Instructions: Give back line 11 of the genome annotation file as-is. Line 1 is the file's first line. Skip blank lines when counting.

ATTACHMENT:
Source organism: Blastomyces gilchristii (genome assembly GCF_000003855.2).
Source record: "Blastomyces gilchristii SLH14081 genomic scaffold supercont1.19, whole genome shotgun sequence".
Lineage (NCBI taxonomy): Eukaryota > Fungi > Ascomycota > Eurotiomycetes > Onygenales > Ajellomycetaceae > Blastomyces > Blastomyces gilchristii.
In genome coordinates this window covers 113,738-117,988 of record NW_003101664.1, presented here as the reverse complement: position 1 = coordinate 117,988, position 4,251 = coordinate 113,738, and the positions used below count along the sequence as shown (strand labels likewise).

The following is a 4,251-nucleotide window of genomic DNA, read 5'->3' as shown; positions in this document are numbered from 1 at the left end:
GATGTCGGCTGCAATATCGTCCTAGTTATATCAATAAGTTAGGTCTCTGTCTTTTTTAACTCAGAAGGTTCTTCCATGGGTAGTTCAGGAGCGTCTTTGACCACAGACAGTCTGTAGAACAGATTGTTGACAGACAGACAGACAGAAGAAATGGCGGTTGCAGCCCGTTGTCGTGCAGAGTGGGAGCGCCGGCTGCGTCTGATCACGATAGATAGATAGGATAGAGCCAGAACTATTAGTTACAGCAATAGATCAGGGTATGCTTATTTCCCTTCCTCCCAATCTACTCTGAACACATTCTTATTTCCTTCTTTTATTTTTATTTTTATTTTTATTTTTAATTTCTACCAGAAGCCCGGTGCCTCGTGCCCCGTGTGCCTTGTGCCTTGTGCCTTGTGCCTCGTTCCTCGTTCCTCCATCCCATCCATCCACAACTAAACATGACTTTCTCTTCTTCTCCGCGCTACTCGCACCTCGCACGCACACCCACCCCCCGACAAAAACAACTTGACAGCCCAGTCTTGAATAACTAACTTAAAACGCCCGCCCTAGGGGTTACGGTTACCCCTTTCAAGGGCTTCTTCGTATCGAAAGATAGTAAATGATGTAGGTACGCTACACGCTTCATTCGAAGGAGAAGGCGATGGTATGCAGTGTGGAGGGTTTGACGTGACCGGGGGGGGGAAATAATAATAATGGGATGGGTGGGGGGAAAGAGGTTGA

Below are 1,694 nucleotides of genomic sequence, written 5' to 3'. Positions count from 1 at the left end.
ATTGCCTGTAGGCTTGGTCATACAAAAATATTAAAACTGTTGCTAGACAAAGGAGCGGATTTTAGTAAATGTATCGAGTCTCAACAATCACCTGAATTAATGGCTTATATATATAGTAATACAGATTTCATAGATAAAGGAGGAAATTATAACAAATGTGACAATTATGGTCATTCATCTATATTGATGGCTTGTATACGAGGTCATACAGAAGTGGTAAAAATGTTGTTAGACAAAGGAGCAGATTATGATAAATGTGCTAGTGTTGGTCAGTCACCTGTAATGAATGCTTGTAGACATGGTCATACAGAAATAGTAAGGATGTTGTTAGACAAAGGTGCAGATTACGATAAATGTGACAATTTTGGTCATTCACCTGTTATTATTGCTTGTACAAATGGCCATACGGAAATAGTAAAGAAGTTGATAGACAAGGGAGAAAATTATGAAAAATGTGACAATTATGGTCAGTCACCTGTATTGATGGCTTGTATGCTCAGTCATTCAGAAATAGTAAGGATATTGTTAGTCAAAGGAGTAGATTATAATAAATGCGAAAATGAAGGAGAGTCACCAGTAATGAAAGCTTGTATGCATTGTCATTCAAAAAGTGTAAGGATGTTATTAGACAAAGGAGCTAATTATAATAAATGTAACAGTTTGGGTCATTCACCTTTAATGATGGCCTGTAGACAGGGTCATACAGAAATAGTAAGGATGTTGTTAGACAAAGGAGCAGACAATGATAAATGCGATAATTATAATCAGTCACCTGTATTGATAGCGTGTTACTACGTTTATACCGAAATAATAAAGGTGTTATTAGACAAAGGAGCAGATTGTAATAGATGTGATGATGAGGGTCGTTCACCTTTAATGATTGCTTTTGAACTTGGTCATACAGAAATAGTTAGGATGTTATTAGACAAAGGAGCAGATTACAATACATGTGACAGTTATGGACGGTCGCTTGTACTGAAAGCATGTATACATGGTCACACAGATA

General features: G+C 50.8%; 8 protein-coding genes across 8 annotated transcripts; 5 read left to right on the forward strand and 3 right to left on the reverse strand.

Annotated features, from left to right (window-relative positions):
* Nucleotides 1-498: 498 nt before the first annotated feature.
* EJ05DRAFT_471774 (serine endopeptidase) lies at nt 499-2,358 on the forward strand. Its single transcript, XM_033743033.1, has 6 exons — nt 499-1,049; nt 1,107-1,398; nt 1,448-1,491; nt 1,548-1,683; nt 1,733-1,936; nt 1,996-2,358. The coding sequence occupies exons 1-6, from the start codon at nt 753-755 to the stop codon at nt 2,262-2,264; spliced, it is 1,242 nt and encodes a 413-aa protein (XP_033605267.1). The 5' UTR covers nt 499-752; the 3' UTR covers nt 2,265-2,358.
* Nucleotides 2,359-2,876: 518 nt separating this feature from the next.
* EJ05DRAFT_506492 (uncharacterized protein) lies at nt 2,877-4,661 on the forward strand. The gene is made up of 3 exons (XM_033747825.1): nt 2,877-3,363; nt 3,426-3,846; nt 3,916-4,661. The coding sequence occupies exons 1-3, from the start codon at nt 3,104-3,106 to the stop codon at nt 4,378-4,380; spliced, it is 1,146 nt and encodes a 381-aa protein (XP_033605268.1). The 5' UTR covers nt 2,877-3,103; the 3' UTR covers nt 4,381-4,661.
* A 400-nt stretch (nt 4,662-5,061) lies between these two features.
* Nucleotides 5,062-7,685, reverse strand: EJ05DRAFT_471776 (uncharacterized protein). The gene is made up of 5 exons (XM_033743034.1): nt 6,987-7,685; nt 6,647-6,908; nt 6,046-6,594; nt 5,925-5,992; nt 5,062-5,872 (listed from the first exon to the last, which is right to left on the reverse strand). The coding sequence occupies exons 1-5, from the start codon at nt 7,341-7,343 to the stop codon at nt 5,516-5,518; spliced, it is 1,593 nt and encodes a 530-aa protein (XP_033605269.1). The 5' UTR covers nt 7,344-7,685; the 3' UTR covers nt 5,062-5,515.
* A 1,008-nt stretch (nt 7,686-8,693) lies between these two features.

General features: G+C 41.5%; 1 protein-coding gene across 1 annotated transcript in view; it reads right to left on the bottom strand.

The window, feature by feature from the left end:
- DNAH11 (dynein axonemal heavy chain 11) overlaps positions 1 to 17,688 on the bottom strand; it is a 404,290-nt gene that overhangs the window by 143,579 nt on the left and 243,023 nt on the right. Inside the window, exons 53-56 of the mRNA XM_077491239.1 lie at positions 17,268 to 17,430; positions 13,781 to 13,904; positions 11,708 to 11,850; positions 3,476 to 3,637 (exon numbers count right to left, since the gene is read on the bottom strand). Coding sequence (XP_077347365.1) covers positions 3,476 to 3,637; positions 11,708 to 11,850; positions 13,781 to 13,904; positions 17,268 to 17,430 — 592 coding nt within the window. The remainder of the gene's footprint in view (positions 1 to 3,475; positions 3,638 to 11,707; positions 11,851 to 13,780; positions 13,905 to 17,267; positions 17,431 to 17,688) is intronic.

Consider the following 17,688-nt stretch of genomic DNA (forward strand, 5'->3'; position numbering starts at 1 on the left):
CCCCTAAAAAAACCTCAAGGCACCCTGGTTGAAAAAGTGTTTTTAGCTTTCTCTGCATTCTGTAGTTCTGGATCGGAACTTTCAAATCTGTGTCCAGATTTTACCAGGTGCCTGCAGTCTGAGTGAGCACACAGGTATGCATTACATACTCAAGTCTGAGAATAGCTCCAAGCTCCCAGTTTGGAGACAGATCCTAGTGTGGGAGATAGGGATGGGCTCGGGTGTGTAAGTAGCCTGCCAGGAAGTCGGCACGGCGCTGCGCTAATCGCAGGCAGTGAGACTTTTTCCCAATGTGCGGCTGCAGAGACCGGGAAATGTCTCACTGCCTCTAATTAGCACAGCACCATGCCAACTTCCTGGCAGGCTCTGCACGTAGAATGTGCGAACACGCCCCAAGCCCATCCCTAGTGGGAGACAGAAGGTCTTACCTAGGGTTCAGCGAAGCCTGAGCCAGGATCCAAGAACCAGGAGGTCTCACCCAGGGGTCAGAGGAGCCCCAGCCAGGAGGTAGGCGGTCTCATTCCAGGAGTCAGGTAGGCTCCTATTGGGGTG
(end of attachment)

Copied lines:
* Nucleotides 1-498: 498 nt before the first annotated feature.